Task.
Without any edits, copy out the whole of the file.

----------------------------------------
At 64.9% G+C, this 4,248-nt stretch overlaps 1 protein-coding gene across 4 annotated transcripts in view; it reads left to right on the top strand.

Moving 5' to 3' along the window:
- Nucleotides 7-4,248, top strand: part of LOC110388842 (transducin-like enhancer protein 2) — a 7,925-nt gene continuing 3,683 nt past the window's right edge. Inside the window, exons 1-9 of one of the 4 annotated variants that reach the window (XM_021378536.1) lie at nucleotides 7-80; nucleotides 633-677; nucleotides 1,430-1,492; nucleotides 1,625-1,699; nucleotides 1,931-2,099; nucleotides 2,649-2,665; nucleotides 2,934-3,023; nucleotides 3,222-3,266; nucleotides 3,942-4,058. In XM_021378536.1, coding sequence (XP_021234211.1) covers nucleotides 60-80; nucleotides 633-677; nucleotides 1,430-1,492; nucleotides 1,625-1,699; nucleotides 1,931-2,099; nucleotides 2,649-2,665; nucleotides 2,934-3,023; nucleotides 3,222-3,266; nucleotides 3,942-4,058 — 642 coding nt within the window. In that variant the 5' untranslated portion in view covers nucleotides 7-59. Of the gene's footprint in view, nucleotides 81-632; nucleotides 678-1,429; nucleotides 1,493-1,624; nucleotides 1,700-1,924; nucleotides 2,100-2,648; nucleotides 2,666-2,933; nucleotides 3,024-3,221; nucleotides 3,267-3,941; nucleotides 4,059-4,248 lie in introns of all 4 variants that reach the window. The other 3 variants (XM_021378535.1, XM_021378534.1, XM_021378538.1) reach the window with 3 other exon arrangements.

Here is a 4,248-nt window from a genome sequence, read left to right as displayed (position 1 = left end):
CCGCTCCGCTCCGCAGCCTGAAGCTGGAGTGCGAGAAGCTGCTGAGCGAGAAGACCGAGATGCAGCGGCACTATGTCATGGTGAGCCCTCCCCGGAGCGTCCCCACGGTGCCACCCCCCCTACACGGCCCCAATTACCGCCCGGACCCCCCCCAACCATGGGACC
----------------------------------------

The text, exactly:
At 64.9% G+C, this 4,248-nt stretch overlaps 1 protein-coding gene across 4 annotated transcripts in view; it reads left to right on the top strand.

Moving 5' to 3' along the window:
- Nucleotides 7-4,248, top strand: part of LOC110388842 (transducin-like enhancer protein 2) — a 7,925-nt gene continuing 3,683 nt past the window's right edge. Inside the window, exons 1-9 of one of the 4 annotated variants that reach the window (XM_021378536.1) lie at nucleotides 7-80; nucleotides 633-677; nucleotides 1,430-1,492; nucleotides 1,625-1,699; nucleotides 1,931-2,099; nucleotides 2,649-2,665; nucleotides 2,934-3,023; nucleotides 3,222-3,266; nucleotides 3,942-4,058. In XM_021378536.1, coding sequence (XP_021234211.1) covers nucleotides 60-80; nucleotides 633-677; nucleotides 1,430-1,492; nucleotides 1,625-1,699; nucleotides 1,931-2,099; nucleotides 2,649-2,665; nucleotides 2,934-3,023; nucleotides 3,222-3,266; nucleotides 3,942-4,058 — 642 coding nt within the window. In that variant the 5' untranslated portion in view covers nucleotides 7-59. Of the gene's footprint in view, nucleotides 81-632; nucleotides 678-1,429; nucleotides 1,493-1,624; nucleotides 1,700-1,924; nucleotides 2,100-2,648; nucleotides 2,666-2,933; nucleotides 3,024-3,221; nucleotides 3,267-3,941; nucleotides 4,059-4,248 lie in introns of all 4 variants that reach the window. The other 3 variants (XM_021378535.1, XM_021378534.1, XM_021378538.1) reach the window with 3 other exon arrangements.

Here is a 4,248-nt window from a genome sequence, read left to right as displayed (position 1 = left end):
CCGCTCCGCTCCGCAGCCTGAAGCTGGAGTGCGAGAAGCTGCTGAGCGAGAAGACCGAGATGCAGCGGCACTATGTCATGGTGAGCCCTCCCCGGAGCGTCCCCACGGTGCCACCCCCCCTACACGGCCCCAATTACCGCCCGGACCCCCCCCAACCATGGGACC